STILLWATER, Okla. – Like keeping enough water on the lawn to keep it green and looking good was not hard enough for Oklahomans, armadillos tend to add to landscape problems during the heat of the summer.

“One of the most common wildlife damage complaints during the summer months concerns armadillos,” said Dwayne Elmore, Oklahoma State University Cooperative Extension wildlife specialist. “Armadillos usually cause problems during the late hours of the night as they dig for insects and larvae in lawns.”

The animals can be seen year-round but are most active during the warmer months. There are a few reasons for this. First, lawns are usually mowed so there is little vegetation to impede foraging.

Second, homeowners begin irrigating their lawns, which results in the soil being loose and easy to dig. And finally, the irrigation keeps larval insects close to the soil surface.

“Once armadillos find a suitable foraging spot, they normally return repeatedly,” Elmore said, adding there are some ways to control the animals from ruining your lawn.

Exclusion fences may work for small garden beds, but lawns are typically too large for this option. Also, modification of the habitat, such as removal of ground vegetation can work, but this solution is not ideal because usually the vegetation is ornamental.

“If possible, the homeowner might consider decreasing irrigation of their lawn in an attempt to interrupt the foraging cycle of the armadillo,” said Elmore, who also is an associate professor in the department of natural resource ecology and management. “This will sometimes provide relief and may work for drought tolerant lawns.”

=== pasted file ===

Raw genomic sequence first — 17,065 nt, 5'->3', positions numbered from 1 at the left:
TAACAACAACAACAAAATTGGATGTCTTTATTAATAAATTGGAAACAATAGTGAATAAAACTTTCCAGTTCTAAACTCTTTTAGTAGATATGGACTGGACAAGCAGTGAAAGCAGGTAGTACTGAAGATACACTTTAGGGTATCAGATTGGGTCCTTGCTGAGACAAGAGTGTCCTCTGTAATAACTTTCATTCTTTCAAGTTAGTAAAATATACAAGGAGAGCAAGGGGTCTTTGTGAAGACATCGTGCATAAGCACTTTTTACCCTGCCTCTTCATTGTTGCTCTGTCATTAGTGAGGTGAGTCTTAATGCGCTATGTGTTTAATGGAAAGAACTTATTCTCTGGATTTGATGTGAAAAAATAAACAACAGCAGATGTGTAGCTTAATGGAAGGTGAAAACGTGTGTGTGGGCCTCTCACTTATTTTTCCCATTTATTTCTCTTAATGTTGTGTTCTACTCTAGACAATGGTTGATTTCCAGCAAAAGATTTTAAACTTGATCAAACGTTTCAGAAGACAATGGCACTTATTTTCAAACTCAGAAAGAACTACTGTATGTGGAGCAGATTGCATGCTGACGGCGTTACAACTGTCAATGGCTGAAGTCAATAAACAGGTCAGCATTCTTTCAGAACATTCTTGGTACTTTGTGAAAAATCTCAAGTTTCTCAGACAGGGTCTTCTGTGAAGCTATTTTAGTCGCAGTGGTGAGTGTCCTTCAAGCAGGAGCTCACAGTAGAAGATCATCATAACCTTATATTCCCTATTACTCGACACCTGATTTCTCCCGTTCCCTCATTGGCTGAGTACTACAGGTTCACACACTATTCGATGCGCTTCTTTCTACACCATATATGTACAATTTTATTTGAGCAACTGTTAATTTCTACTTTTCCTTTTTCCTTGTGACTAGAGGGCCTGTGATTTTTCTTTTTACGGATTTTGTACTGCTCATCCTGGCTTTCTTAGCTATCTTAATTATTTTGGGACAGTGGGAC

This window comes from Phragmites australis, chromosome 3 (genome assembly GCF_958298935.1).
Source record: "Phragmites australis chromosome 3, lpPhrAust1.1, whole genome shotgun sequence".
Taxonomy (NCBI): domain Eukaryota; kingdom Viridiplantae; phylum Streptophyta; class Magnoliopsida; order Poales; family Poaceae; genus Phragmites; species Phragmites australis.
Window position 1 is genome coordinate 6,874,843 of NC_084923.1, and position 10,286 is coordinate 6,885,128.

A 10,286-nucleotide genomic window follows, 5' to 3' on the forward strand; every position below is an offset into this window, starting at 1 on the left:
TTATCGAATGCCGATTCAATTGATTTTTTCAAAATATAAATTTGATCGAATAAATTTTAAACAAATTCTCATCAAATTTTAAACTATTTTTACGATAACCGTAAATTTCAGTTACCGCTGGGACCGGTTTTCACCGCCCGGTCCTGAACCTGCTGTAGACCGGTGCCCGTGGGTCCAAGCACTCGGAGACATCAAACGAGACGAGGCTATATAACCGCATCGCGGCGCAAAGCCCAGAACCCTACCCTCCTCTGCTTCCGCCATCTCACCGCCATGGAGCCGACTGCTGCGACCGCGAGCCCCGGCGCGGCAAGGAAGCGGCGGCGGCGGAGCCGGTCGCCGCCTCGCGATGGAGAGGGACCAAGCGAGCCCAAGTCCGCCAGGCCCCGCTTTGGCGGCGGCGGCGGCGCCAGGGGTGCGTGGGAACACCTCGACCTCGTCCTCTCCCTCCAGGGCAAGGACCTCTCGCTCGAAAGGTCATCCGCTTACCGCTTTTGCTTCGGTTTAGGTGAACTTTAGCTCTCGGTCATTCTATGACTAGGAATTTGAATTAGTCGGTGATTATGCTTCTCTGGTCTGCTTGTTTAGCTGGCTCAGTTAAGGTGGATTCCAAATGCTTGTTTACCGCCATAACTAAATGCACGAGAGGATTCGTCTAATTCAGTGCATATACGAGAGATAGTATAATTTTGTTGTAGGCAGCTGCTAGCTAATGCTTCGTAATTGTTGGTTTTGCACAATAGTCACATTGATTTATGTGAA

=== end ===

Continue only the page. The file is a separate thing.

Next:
However, trapping is the primary control method as there are no known repellants that are effective on armadillos. Soil insecticides will reduce the food source but also eliminates bugs that are beneficial, and while shooting is effective, it is limited by local ordinances within city limits.

“Fortunately, armadillos are quite easy to trap,” Elmore said.

After identifying an area that is popular amongst the armadillo population, a live catch trap should be set in the area. No bait is needed but funnels can be used to direct the animal to the trap.

The traps should be closed during the day and checked early in the morning. There is no special permit needed for individuals to control armadillos in Oklahoma.


Oklahoma State University, U.S. Department of Agriculture, State and Local Governments Cooperating: The Oklahoma Cooperative Extension Service offers its programs to all eligible persons regardless of race, color, national origin, religion, gender, age, disability, or status as a veteran, and is an equal opportunity employer.

Sean Hubbard
Communications Specialist
Agricultural Communications Services
145 Agriculture North
Oklahoma State University
Stillwater, OK 74078-001
Phone: 405-744-4490
Fax: 405-744-5739
E-Mail: [email protected]

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